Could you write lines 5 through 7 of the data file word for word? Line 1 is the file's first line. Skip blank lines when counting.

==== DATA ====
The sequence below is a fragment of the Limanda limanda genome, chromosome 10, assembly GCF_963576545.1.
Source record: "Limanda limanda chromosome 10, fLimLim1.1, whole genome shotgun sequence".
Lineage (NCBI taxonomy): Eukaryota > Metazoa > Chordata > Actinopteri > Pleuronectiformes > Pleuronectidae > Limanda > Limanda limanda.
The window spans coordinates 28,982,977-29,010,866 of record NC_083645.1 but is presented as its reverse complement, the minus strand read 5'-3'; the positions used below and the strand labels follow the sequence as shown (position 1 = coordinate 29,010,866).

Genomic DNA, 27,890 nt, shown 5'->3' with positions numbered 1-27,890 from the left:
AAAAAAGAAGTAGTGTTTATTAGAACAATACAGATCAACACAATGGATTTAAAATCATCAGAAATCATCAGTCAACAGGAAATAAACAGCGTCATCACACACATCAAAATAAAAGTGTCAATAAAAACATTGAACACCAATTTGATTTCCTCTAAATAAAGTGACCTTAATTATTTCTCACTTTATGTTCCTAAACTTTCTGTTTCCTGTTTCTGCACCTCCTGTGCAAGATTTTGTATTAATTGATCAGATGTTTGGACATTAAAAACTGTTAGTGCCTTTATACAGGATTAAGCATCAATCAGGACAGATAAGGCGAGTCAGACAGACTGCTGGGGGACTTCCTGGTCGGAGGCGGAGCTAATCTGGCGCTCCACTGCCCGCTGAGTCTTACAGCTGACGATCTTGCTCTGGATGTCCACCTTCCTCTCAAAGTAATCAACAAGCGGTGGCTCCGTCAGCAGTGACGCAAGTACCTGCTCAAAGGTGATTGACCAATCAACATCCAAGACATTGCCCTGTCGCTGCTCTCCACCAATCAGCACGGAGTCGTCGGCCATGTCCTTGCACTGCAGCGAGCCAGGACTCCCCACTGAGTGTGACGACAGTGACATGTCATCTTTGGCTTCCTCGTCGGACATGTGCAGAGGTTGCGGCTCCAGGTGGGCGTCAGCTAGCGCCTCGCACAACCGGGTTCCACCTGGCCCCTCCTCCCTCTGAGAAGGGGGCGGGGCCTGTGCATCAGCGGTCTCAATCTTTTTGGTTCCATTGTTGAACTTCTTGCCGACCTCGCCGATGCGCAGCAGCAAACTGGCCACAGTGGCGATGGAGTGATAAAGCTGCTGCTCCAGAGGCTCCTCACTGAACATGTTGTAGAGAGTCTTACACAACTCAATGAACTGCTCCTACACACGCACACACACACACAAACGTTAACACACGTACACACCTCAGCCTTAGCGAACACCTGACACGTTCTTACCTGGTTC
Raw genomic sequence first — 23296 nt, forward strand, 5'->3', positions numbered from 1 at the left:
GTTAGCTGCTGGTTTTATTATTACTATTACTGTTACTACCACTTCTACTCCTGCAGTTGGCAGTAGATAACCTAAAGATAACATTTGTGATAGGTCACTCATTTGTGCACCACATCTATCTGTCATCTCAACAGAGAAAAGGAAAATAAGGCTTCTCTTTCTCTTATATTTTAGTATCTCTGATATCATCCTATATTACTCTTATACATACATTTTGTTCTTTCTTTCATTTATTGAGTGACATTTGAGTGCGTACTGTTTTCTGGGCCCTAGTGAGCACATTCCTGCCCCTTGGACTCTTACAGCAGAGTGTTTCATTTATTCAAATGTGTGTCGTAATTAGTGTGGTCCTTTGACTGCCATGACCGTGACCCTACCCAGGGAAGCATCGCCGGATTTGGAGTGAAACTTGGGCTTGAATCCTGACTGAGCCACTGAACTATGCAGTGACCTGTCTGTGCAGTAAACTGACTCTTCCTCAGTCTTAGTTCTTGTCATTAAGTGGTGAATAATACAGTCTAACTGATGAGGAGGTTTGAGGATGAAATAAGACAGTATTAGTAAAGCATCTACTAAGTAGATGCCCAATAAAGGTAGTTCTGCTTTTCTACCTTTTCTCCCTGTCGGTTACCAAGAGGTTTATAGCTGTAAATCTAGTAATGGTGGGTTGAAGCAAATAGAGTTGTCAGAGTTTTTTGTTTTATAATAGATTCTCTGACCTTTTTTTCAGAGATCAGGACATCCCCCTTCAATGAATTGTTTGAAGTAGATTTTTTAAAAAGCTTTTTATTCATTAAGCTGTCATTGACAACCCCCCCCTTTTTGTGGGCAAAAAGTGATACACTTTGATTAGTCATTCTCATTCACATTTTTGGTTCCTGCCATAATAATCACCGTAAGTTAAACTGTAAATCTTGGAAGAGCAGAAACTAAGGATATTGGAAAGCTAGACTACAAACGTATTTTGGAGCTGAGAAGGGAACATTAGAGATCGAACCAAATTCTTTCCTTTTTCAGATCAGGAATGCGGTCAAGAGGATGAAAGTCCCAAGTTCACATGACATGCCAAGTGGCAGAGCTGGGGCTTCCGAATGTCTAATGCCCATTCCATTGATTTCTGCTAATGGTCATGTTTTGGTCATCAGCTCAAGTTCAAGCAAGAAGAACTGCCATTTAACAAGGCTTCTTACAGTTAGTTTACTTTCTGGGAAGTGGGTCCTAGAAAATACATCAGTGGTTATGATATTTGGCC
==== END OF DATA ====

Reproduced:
Genomic DNA, 27,890 nt, shown 5'->3' with positions numbered 1-27,890 from the left:
AAAAAAGAAGTAGTGTTTATTAGAACAATACAGATCAACACAATGGATTTAAAATCATCAGAAATCATCAGTCAACAGGAAATAAACAGCGTCATCACACACATCAAAATAAAAGTGTCAATAAAAACATTGAACACCAATTTGATTTCCTCTAAATAAAGTGACCTTAATTATTTCTCACTTTATGTTCCTAAACTTTCTGTTTCCTGTTTCTGCACCTCCTGTGCAAGATTTTGTATTAATTGATCAGATGTTTGGACATTAAAAACTGTTAGTGCCTTTATACAGGATTAAGCATCAATCAGGACAGATAAGGCGAGTCAGACAGACTGCTGGGGGACTTCCTGGTCGGAGGCGGAGCTAATCTGGCGCTCCACTGCCCGCTGAGTCTTACAGCTGACGATCTTGCTCTGGATGTCCACCTTCCTCTCAAAGTAATCAACAAGCGGTGGCTCCGTCAGCAGTGACGCAAGTACCTGCTCAAAGGTGATTGACCAATCAACATCCAAGACATTGCCCTGTCGCTGCTCTCCACCAATCAGCACGGAGTCGTCGGCCATGTCCTTGCACTGCAGCGAGCCAGGACTCCCCACTGAGTGTGACGACAGTGACATGTCATCTTTGGCTTCCTCGTCGGACATGTGCAGAGGTTGCGGCTCCAGGTGGGCGTCAGCTAGCGCCTCGCACAACCGGGTTCCACCTGGCCCCTCCTCCCTCTGAGAAGGGGGCGGGGCCTGTGCATCAGCGGTCTCAATCTTTTTGGTTCCATTGTTGAACTTCTTGCCGACCTCGCCGATGCGCAGCAGCAAACTGGCCACAGTGGCGATGGAGTGATAAAGCTGCTGCTCCAGAGGCTCCTCACTGAACATGTTGTAGAGAGTCTTACACAACTCAATGAACTGCTCCTACACACGCACACACACACACAAACGTTAACACACGTACACACCTCAGCCTTAGCGAACACCTGACACGTTCTTACCTGGTTC
Raw genomic sequence first — 23296 nt, forward strand, 5'->3', positions numbered from 1 at the left: